These two passages are a dialog between God and Satan, and they record what God said and what Satan said. Did God say very much? (No.) He did not speak much, and spoke very simply. Can we see the holiness of God in God’s simple words? Some will say this is not easy. So can we see the hideousness of Satan in its replies? (Yes.) Let us first look at what kind of question Jehovah God asked of Satan. (“From where come you?”) Is this a straightforward question? (Yes.) Is there any hidden meaning? (No.) It is just a question, pure, with no other purpose. If I were to ask you: “Where do you come from?” how then would you answer? Is it a difficult question to answer? Would you say: “From going to and fro, and from walking up and down”? (No.) You would not answer like this, so how then do you feel when you see Satan answering in this way? (We feel that Satan is absurd and crafty.) You feel this way? Can you tell what I am feeling? Every time I see these words I feel disgusted. Do you feel disgusted? (Yes.) Why disgusted? Because it talks without saying anything! Did it answer God’s question? (No.) Why? Its words were not an answer, there was no outcome. They were not an answer directed at God’s question. “From going to and fro in the earth, and from walking up and down in it.” Do you understand these words? Do you? Where on earth does Satan come from? Have you received an answer? (No.) This is the “brilliance” of Satan’s cunning, not letting anyone discover what it is actually saying. Having heard these words you still cannot discern what it has said, yet it has finished answering. It believes it has answered perfectly. How then do you feel? (Disgusted.) Disgusted; now you start to be disgusted with these words. Satan does not speak directly, thus leaving you scratching your head and unable to perceive the source of its words. It speaks deliberately, cunningly, and is dominated by its own essence, its own nature. These words came straight out of Satan’s mouth. They were not considered for a long period of time and then spoken by Satan, thinking itself smart; it expressed them naturally. “Where on earth does it come from?” You feel very puzzled, never knowing where it is from. Are there any among you who speak like this? (Yes.) What kind of way is this to speak? (It is ambiguous and does not give a certain answer.) What kind of words should we use to describe this way of speaking? It is diversionary and misleading, isn’t it? Suppose someone doesn’t want to let others know where they went yesterday. You ask them: “I saw you yesterday. Where were you going?” They do not answer you directly to say where they went yesterday. They say “What a day it was yesterday. So tired!” Did they answer your question? They did, but that is not the answer you wanted. This is the “brilliance” of man’s artifice. You can never discover what they mean or perceive the source or intention behind their words. You do not know what they are trying to avoid because in their heart they have their own story—this is insidiousness. Do you also often speak this way? (Yes.) What then is your purpose? Is it sometimes to protect your own interests, sometimes to maintain your own position, your own image, to keep the secrets of your private life, to save your own reputation? Whatever the purpose, it is inseparable from your interests, linked to your interests. Is this not the nature of man? Is not everyone with this kind of nature akin to Satan? We can say this, can’t we? Generally speaking, this manifestation is detestable and abhorrent. You also now feel disgusted, don’t you? (Yes.)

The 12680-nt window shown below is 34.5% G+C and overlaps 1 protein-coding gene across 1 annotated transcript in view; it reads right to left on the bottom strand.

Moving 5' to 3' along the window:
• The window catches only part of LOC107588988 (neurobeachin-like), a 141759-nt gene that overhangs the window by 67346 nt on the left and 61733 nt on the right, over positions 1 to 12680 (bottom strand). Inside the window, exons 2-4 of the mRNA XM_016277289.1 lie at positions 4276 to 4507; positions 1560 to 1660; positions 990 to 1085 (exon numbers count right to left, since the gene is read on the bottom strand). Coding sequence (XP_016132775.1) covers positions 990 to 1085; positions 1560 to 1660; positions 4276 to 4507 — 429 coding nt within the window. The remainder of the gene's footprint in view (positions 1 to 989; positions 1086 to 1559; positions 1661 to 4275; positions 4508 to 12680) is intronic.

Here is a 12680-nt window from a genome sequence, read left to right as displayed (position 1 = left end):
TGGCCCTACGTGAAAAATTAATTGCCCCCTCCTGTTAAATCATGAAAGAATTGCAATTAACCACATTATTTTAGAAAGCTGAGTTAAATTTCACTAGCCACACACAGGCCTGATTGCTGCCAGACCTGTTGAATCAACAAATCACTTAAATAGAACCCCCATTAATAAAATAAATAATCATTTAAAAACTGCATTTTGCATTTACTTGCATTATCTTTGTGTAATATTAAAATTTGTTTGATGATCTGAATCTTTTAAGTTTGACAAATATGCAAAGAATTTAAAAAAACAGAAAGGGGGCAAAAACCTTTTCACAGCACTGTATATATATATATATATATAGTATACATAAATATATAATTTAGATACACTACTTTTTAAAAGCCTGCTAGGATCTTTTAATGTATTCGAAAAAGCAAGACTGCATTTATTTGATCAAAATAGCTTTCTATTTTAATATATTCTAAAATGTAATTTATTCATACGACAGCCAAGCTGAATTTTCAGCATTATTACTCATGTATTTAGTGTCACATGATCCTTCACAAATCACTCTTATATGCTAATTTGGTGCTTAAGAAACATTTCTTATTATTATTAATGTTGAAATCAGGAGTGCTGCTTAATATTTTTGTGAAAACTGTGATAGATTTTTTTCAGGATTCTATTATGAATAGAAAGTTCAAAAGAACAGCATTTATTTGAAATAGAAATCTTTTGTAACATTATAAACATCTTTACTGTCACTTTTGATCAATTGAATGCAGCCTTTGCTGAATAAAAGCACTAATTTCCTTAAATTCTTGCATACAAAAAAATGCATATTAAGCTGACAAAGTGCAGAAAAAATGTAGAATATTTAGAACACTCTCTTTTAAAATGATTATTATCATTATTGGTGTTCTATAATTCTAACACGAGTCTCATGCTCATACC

Looking again at the first passage, Satan responds again to Jehovah God, saying: “Does Job fear God for nothing?” It starts to attack Jehovah God’s assessment of Job, and this attack is colored by hostility. “Have not you made an hedge about him, and about his house, and about all that he has on every side?” This is Satan’s understanding and assessment of Jehovah God’s work on Job. Satan assesses it like this, saying: “you have blessed the work of his hands, and his substance is increased in the land. But put forth your hand now, and touch all that he has, and he will curse you to your face.” Satan ever speaks ambiguously, but here it speaks with certainty. However, these words spoken with certainty are an attack, a blasphemy and a rivalry to Jehovah God, to God Himself. How do you feel when you hear it? Do you feel aversion? Are you able to see its intentions? First of all, it repudiates Jehovah God’s assessment of Job—one that fears God and shuns evil. Then it repudiates everything Job says and does in fear of Jehovah God. Is it accusatory? Satan is accusing, repudiating and doubting all Jehovah God does and says. It does not believe, saying, “If You say things are like this, how come I have not seen it? You have given him so many blessings, how can he not fear You?” Is this not a repudiation of all that God does? Accusation, repudiation, blasphemy—are its words not aggressive? Are they not a true expression of what Satan thinks in its heart? These words are certainly not the same as the words we read just now: “From going to and fro in the earth, and from walking up and down in it.” They are completely different from those. Through these words, Satan completely lays bare the attitude toward God and the loathing of Job’s fear of God that it holds in its heart. When this happens, its maliciousness and evil nature are completely exposed. It loathes those who fear God, loathes those who shun evil, and even more so loathes Jehovah God for bestowing blessings on man. It wants to use this opportunity to destroy Job whom God raised with His own hand, to ruin him, saying: “You say Job fears You and shuns evil. I see it otherwise.” It uses various ways to provoke and tempt Jehovah God, and uses various ways so that Jehovah God hands Job over to Satan to be wantonly manipulated, harmed and handled. It wants to take advantage of this opportunity to exterminate this man who is righteous and perfect in God’s eyes. Is its having this kind of heart a momentary impulse? No, it is not. It has been long in the making. God works, God cares for a person, looks upon a person, and Satan dogs His every step. Whoever God favors, Satan also watches, trailing along behind. If God wants this person, Satan would do everything in its power to obstruct God, using various evil ways to tempt, harass and wreck the work God does in order to achieve its hidden objective. What is its objective? It does not want God to have anyone; it wants all those that God wants, to occupy them, control them, to take charge of them so they worship it, so they commit evil acts alongside it. Is this not Satan’s sinister motive? Normally, you often say that Satan is so evil, so bad, but have you seen it? You can only see how bad man is and have not seen in reality how bad Satan actually is. But have you seen it in this issue concerning Job? (Yes.) This issue has made Satan’s hideous countenance and its essence very clear. Satan is at war with God, trailing along behind Him. Its objective is to demolish all the work God wants to do, to occupy and control those whom God wants, to completely extinguish those whom God wants. If they are not extinguished, then they come to Satan’s possession to be used by it—this is its objective. And what does God do? God says only a simple sentence in this passage; there is no record of anything more that God does, but we see there are many more records of what Satan does and says. In the passage of scripture below, Jehovah asked Satan, “From where come you?” What is Satan’s answer? (It is still “From going to and fro in the earth, and from walking up and down in it.”) It is still that sentence. How has it become Satan’s motto, Satan’s masterpiece? Is Satan not hateful? Saying this disgusting sentence once is enough. Why does Satan always come back to this sentence? This proves one thing: Satan’s nature is unchanging. Its hideous face is not something it can keep hidden for long. God asks it a question and it responds in such a way, never mind how it treats people! It is not afraid of God, it does not fear God, and it does not obey God. So it dares to be unscrupulously presumptuous before God, to use these same words to whitewash over God’s question, to use this same answer to reply to God’s question, to attempt to use this answer to confound God—this is the ugly face of Satan. It does not believe in the almightiness of God, does not believe in the authority of God, and is certainly not willing to obey under the dominion of God. It is constantly in opposition to God, constantly attacking all God does, attempting to wreck all God does—this is its evil objective.